December 17, 2007
News & Events
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I May Be Paranoid, But They?re Still Out to Get Me
Negotiating the Interface of Electronic Discovery and Consumer Privacy
Karen Cordry, Bankruptcy Counsel
Early Privacy Developments
The issues with respect to consumer privacy in the Electronic Age took on greater significance in the mid-1990s with the growth of identity theft issues. Identity theft was made a federal offense by the Identity Theft and Assumption Deterrence Act in 1998, and the Drivers Privacy Protection Act was enacted in 1999 to regulate the sale of information from departments of motor vehicles without the driver’s consent. The U.S. Departments of Justice and Treasury, the Office of Management and Budget and the Administrative Office of the U.S. Courts organized a study in 2000 of privacy issues in bankruptcy.
Approximately 20 Attorneys General submitted comments that noted the very difficult issues that arise in the bankruptcy arena. By its very nature, bankruptcy cases involve the making public of what would otherwise be highly sensitive personal and financial data. Yet, no debtor should be forced to face the threat of identity theft, nor should victims of domestic violence be forced to expose information about themselves that could lead to possible harm. On the other hand, there is a substantial need for the courts, creditors and regulatory bodies to be able to identify filers with certainty and ensure that they do not abuse the system by repeated filings or by concealing their assets. The use by bankruptcy courts of electronic filing earlier, and to a greater degree, more than any other court system, made the problem even more acute, both as to possible criminal misuse of data and commercial exploitation of those filing bankruptcy.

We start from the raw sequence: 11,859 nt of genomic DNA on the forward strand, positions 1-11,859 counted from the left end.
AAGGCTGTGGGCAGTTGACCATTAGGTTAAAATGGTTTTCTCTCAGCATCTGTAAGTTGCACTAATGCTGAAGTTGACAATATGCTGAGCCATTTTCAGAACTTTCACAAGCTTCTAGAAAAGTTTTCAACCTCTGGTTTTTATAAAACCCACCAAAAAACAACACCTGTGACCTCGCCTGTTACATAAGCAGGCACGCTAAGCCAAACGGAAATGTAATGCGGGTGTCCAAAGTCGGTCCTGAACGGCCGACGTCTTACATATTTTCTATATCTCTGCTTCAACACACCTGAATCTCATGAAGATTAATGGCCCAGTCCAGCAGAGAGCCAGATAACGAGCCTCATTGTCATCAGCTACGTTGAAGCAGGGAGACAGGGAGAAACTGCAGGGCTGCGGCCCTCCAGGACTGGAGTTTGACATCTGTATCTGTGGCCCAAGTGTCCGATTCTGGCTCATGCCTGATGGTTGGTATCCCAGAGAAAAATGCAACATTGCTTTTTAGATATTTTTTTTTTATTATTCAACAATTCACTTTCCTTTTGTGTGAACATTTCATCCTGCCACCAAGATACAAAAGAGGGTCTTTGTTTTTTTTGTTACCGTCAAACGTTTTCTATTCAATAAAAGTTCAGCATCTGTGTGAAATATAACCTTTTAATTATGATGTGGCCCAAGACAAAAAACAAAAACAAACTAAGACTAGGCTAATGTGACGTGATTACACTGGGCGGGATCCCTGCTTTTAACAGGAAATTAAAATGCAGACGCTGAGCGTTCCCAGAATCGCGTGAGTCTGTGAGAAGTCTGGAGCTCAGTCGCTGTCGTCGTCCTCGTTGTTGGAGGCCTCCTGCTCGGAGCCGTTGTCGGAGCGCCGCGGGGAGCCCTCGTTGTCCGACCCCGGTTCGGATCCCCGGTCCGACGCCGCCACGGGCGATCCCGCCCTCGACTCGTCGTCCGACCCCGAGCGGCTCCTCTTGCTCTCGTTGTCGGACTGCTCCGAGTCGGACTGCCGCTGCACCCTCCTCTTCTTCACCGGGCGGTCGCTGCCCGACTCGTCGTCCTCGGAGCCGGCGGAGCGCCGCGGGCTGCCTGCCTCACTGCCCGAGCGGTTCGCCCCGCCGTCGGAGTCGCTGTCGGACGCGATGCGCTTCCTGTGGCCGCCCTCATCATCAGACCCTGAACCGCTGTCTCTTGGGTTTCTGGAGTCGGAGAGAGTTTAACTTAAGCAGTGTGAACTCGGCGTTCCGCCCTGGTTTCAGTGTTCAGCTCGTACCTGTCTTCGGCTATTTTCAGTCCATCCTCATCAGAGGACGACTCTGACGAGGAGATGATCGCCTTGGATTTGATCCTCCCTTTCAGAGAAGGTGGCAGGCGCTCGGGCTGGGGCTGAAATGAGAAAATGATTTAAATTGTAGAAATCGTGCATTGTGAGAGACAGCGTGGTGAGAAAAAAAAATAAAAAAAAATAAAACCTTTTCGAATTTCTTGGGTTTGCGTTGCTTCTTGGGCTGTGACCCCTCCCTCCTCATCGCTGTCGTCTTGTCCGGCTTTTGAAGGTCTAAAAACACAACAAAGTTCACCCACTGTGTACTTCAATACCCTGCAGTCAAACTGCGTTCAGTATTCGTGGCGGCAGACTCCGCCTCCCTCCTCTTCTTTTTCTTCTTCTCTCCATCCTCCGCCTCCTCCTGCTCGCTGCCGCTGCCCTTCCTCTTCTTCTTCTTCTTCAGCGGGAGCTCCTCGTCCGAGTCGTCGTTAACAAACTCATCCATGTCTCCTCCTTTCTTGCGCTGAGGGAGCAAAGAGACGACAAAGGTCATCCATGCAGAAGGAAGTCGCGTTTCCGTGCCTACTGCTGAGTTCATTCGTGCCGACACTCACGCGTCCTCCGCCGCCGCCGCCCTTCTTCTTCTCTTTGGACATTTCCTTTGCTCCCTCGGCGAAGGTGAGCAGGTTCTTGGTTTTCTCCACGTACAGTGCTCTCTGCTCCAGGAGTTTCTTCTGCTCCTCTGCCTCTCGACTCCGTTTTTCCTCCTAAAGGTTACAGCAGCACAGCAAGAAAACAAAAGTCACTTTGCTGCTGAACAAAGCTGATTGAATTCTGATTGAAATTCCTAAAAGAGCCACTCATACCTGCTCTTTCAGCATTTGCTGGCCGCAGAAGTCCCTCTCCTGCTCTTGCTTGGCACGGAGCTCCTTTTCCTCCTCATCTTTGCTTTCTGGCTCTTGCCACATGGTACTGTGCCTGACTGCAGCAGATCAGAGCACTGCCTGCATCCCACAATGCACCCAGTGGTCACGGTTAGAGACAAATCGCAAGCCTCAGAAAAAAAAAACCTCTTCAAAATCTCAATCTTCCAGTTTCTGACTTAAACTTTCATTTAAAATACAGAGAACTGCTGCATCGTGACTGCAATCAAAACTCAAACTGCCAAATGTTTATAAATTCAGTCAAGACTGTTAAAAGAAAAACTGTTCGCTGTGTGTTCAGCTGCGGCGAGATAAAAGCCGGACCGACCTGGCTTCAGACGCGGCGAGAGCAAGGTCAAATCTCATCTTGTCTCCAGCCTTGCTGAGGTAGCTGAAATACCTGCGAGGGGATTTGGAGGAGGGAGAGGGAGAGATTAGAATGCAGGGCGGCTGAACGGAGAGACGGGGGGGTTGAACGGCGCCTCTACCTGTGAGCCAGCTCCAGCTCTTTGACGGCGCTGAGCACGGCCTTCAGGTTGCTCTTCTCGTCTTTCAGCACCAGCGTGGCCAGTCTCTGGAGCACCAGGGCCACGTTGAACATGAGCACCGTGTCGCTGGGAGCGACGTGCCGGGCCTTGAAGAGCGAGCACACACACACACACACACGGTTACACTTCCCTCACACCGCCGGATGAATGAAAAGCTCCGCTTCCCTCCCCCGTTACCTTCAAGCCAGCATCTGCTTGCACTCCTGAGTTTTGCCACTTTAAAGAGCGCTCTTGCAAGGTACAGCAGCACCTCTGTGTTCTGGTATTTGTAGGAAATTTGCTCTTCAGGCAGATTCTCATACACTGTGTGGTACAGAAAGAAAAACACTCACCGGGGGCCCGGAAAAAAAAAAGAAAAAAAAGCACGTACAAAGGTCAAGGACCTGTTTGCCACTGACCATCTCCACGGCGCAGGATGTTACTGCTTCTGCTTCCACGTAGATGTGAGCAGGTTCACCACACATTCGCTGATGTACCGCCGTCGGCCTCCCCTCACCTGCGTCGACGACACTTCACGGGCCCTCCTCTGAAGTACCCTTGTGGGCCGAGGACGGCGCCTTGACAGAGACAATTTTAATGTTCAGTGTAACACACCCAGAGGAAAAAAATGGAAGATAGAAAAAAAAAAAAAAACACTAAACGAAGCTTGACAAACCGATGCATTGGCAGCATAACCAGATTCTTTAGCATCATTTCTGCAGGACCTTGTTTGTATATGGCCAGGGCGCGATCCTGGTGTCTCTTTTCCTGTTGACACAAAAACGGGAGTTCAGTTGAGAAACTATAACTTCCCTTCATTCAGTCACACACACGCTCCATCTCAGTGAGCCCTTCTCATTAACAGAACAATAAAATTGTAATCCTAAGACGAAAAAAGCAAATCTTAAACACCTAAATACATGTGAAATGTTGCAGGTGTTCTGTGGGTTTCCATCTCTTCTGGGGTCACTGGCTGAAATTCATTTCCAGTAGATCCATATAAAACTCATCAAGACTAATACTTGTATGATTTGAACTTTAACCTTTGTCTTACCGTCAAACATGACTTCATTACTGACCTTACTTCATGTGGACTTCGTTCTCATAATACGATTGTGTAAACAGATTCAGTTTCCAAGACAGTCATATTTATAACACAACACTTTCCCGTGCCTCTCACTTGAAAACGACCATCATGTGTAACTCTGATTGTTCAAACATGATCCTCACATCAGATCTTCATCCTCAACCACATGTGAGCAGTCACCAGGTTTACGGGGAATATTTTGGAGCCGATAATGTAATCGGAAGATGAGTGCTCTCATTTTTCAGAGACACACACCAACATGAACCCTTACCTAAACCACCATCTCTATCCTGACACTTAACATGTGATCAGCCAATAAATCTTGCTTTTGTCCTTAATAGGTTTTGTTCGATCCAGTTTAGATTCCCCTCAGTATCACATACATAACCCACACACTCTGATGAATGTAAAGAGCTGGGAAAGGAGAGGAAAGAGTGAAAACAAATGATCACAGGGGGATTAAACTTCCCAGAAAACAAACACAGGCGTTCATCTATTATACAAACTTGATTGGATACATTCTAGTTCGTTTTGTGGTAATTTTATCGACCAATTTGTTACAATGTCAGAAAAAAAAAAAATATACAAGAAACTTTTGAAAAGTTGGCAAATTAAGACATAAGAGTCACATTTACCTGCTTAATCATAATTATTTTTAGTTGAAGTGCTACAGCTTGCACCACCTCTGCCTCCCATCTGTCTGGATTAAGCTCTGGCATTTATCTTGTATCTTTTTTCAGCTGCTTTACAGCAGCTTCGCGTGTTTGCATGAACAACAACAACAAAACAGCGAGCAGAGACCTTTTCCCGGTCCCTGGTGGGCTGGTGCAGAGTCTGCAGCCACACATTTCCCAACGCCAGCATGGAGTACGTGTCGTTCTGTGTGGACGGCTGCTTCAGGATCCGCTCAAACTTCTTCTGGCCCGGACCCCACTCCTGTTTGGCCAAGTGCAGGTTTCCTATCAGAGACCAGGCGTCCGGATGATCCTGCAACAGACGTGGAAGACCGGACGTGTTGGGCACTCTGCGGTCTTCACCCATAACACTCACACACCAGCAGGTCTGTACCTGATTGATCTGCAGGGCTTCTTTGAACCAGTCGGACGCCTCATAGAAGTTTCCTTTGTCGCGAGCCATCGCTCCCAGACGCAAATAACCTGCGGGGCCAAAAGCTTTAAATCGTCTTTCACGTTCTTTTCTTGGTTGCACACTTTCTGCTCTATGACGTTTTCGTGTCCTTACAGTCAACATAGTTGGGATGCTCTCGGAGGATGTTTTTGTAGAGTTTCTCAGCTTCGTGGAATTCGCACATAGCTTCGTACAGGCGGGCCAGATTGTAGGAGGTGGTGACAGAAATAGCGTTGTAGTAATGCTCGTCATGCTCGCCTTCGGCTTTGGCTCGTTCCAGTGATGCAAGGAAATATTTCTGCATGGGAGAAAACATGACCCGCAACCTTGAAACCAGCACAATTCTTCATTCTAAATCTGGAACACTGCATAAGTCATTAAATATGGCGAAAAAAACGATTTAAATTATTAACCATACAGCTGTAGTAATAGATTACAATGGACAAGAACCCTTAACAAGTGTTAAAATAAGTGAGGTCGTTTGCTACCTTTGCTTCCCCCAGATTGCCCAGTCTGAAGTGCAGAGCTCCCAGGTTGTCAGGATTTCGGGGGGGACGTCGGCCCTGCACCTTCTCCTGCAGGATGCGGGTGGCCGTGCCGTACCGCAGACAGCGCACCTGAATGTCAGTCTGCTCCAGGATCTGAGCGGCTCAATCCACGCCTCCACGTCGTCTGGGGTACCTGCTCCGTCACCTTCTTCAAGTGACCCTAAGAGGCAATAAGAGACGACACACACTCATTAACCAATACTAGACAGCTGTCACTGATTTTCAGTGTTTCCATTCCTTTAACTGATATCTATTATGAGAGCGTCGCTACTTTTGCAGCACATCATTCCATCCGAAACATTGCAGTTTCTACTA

Selling Names? Not So Fast!
During this period, cases arose in bankruptcy that raised the question of whether customer information could be sold like any other asset. The first case that raised those issues in stark form involved the Cult Awareness Network, Inc. (“CAN”), a not-for-profit anti-cult organization that was hit was a sizable judgment after forcibly “deprogramming” a “cult member.” It filed bankruptcy in 1995 and there were efforts to sell information that CAN had compiled on various cults and its membership data. There were numerous objections that such a sale would violate the privacy of CAN’s contributors and expose them to harm from cult members who could buy the data. The trustee eventually gave up such efforts, noting that he faced threats of numerous suits should the materials be sold, which would cost more than any value received. The U.S. Trustee agreed, asserting that any such sale would require resolving religious and constitutional privacy rights of hundreds of third parties, who have no status under the Code’s provisions of sales of estate property. The courts allowed the trustee to drop the sale, but did not appear to recognize any specific privacy rights or limits on whether such information should appropriately be treated as a salable asset.
The approach changed, though, with a bankruptcy filing in 2000 by Toysmart, an on-line seller of educational toys, which encouraged children to use its website and collected copious amounts of personal information from them. It promised, though, that such personal information was “never shared with a third party” and would be used only to enhance the customer’s experience at the website. Upon filing bankruptcy, however, Toysmart immediately sought to sell that information as another estate asset. Texas filed the first objection to the proposed sale, asserting that it violated state law on unfair and deceptive practices and the existence of those state privacy laws meant that Toysmart was trying to sell something that it did not legally own. It also noted that, once again, the customers whose rights were at issue were being given no notice of the sale. In short order, 40 additional states raised similar objections to those raised by Texas and the Federal Trade Commission (FTC) and also filed a complaint in federal district court to enjoin the sale.